Render Sections Using Razor View Engine

A small, simple and a handy one.

Recently, I came across the use of RenderSection method and learned about it due to a Web.Exception (mentioned below) that was thrown and had blown my mind.

Render Section! Let's first be familiar with this gem.

RenderSection() is a method from System.Web.WebPages namespace and the WebPageBaseclass. To be exact RenderSection() method is of two types, in other words the same method but with different parameters. They are:

  1. RenderSection(string): This method just renders the contents of a named section in the layout pages, as simple as this could be (the definition :) ).

  2. RenderSection(string, Boolean): This renders the named section similar to the previous method, but also specifies whether the section is required. This method with an extra parameter does a great bit of work that we will discuss below.

By the way, why is this required?

As we know something to explain has a better way of understanding if explained using an example. So, let's take one.

  • Suppose we are designing an application that has three pages. The "Home", "About", "Topics" pages and oviously all the pages have different content.

  • Now, we have a small sidebar on all the three pages and the content for Home and About pages are the same that is the contacts of the Admin, and the Topics page has the contact replaced by a cloud structure displaying all the Tags for the articles/topics.

  • As we would know by now that these three pages will use the same layout and the sidebar would be displayed in the same place for the pages. Here is where the Render Section method comes into play.

  • In the layout.cshtml(C# Razor), wherever we need the sidebar section to be rendered, we write it as @RenderSection("Section Name").

  • And in the individual pages those use the Layout, we define the section there as @section "Section Name(remove the quotes)"{.....}. Wherever and whatever the contents might be we just define it and render it once in the Layout. This simplifies the work of writing the HTML codes and the CSS also.

This sounds so simple, until you have only three pages. Give a thought, is this possible always? No. In a web application there might be many pages using the layout. Here is where an important point about a Render Section comes that we should keep in mind before using one.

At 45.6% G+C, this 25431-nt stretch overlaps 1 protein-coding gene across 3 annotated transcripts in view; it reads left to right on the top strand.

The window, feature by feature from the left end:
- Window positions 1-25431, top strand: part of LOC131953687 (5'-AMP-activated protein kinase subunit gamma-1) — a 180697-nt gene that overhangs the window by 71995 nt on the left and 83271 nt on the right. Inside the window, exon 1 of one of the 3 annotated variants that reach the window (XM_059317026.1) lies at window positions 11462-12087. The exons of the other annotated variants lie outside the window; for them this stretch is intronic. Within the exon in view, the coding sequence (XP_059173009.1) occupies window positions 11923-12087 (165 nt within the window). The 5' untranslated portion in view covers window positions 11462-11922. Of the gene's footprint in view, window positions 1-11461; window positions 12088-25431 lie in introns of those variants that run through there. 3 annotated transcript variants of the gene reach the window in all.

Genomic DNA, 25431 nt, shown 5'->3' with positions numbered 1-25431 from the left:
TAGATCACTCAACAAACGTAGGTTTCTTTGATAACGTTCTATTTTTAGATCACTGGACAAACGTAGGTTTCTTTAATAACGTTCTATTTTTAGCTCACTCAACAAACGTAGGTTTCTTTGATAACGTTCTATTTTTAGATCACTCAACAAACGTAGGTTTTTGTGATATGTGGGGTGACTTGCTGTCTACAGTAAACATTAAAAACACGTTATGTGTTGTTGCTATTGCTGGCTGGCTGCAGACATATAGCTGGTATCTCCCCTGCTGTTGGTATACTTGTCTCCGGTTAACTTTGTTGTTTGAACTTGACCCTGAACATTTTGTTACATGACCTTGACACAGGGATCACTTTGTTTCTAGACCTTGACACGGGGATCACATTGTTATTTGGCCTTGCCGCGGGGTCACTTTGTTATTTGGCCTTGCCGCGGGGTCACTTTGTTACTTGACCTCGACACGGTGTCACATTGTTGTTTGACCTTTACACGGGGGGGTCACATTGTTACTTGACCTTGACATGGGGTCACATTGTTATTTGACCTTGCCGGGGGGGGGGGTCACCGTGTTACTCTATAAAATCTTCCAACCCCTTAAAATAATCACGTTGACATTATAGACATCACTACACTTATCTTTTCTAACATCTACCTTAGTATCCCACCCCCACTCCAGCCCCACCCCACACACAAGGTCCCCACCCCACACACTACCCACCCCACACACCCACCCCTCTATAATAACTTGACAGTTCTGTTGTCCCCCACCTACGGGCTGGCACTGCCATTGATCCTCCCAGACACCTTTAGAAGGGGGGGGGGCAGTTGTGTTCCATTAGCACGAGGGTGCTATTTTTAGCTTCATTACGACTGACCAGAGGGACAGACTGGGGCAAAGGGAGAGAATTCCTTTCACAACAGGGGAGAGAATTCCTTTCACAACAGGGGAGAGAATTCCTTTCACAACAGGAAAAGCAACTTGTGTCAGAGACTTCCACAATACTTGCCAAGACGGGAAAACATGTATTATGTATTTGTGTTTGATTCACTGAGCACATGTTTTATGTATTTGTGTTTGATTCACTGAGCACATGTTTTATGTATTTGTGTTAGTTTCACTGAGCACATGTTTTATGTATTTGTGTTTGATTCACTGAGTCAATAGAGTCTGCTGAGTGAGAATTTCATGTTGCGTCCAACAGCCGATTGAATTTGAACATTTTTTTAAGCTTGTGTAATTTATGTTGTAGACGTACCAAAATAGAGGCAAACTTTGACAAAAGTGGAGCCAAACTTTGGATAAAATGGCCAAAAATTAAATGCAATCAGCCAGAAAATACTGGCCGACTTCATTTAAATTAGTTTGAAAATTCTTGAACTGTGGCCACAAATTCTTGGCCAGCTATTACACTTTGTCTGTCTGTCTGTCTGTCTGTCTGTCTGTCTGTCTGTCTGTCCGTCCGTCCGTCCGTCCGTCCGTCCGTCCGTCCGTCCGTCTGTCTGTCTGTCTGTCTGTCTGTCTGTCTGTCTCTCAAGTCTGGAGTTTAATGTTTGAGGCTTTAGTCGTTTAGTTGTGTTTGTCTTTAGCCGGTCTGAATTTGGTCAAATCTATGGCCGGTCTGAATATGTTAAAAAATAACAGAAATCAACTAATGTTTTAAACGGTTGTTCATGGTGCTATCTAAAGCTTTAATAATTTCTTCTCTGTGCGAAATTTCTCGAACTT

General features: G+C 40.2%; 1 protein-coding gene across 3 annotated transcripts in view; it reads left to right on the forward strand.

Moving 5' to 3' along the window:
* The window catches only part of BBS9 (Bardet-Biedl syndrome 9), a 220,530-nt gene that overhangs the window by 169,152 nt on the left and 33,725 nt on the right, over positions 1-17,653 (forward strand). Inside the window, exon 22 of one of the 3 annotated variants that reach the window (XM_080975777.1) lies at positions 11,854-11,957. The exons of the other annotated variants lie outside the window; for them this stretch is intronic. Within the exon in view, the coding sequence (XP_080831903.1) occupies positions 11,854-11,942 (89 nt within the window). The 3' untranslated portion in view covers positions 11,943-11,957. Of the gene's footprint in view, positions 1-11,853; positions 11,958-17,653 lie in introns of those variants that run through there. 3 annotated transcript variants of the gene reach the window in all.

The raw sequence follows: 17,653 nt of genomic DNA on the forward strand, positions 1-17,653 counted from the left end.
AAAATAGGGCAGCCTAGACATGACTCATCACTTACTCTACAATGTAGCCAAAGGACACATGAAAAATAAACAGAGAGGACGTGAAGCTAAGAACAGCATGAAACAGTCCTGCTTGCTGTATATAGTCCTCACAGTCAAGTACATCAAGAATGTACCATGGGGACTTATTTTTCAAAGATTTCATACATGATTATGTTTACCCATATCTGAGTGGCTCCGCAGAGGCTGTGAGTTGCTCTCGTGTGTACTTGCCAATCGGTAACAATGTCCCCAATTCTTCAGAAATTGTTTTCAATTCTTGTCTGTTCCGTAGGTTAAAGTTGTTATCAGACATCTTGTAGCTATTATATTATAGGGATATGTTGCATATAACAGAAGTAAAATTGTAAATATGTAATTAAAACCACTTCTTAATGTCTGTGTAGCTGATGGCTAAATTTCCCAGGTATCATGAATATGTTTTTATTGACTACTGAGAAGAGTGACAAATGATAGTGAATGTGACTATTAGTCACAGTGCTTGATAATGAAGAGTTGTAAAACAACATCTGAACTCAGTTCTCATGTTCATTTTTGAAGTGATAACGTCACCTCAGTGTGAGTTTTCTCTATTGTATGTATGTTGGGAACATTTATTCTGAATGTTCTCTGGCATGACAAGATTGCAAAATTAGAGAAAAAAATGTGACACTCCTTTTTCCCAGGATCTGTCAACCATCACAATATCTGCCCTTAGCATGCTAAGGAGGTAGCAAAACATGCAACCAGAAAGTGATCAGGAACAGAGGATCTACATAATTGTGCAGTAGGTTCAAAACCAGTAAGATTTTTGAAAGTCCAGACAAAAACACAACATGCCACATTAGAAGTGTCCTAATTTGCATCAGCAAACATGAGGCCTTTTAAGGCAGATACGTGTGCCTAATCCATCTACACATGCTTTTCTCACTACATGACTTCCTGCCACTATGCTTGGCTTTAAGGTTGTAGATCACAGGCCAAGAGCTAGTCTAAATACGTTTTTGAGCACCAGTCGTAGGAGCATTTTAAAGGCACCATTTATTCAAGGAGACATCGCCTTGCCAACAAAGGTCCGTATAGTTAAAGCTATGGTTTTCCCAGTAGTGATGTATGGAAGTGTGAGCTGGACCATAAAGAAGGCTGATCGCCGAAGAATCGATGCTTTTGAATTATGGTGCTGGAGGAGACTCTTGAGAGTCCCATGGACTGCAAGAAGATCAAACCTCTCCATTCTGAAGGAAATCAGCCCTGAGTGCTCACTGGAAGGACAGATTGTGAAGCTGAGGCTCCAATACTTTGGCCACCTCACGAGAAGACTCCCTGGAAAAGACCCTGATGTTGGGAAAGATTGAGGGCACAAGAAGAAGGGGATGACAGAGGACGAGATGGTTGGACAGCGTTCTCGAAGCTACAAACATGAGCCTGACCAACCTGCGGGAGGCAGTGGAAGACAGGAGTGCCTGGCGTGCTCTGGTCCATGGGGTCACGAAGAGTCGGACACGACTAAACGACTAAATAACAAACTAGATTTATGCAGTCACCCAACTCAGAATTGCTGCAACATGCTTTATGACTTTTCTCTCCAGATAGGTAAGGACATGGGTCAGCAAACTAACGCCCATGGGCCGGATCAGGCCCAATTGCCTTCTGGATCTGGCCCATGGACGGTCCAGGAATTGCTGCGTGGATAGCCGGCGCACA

"Every Page that uses the Layout and the layout.cshtml has a RenderSection(), that page needs to have the section with that name defined". Else this also throws the user to the yellow screen of death (depending on the Custom Errors mode) or nothing a blank pageas whole parts of a page are not yet rendered. The exact exception is:

"System.Web.Exception: Section not defined:"SECTION NAME"."

Just give a thought about whether there are many pages, where would you search for, where you have missed to define the section. This is not a feasible solution, right?

So, it is better to use the second method, in other words RenderSection(string, Boolean).

If we use the RenderSection("SECTION NAME", required:false), what this means is, if a section is required and is not defined in the page and the section is optional in some page, then by the use of this method the RenderSection() method will render nothing and no runtime error would occur.

If we use the RenderSection("SECTION NAME", required:true), then we need to define the section in each page as we are prescribing here that section needs to be rendered on each page using the layout. We can also define a blank section to avoid the runtime error.

Using Conditional Detection for presence of a section.

We can also use another small piece of code to avoid the runtime error and detect that the section is defined or not. Here goes the code:

  1. @if(IsSectionDefined("SECTION NAME")) {    
  2.    @RenderSection("SECTION NAME")    
  3. }    
  4. else {    
  5. .....//Goes on    
  6. }   
People rightly say, "Man learns from Mistakes" and as a developer, we should be proud of these mistakes since this helps us learn more and more. :).

I hope this helps in some way.
References
ScottGu's web Blog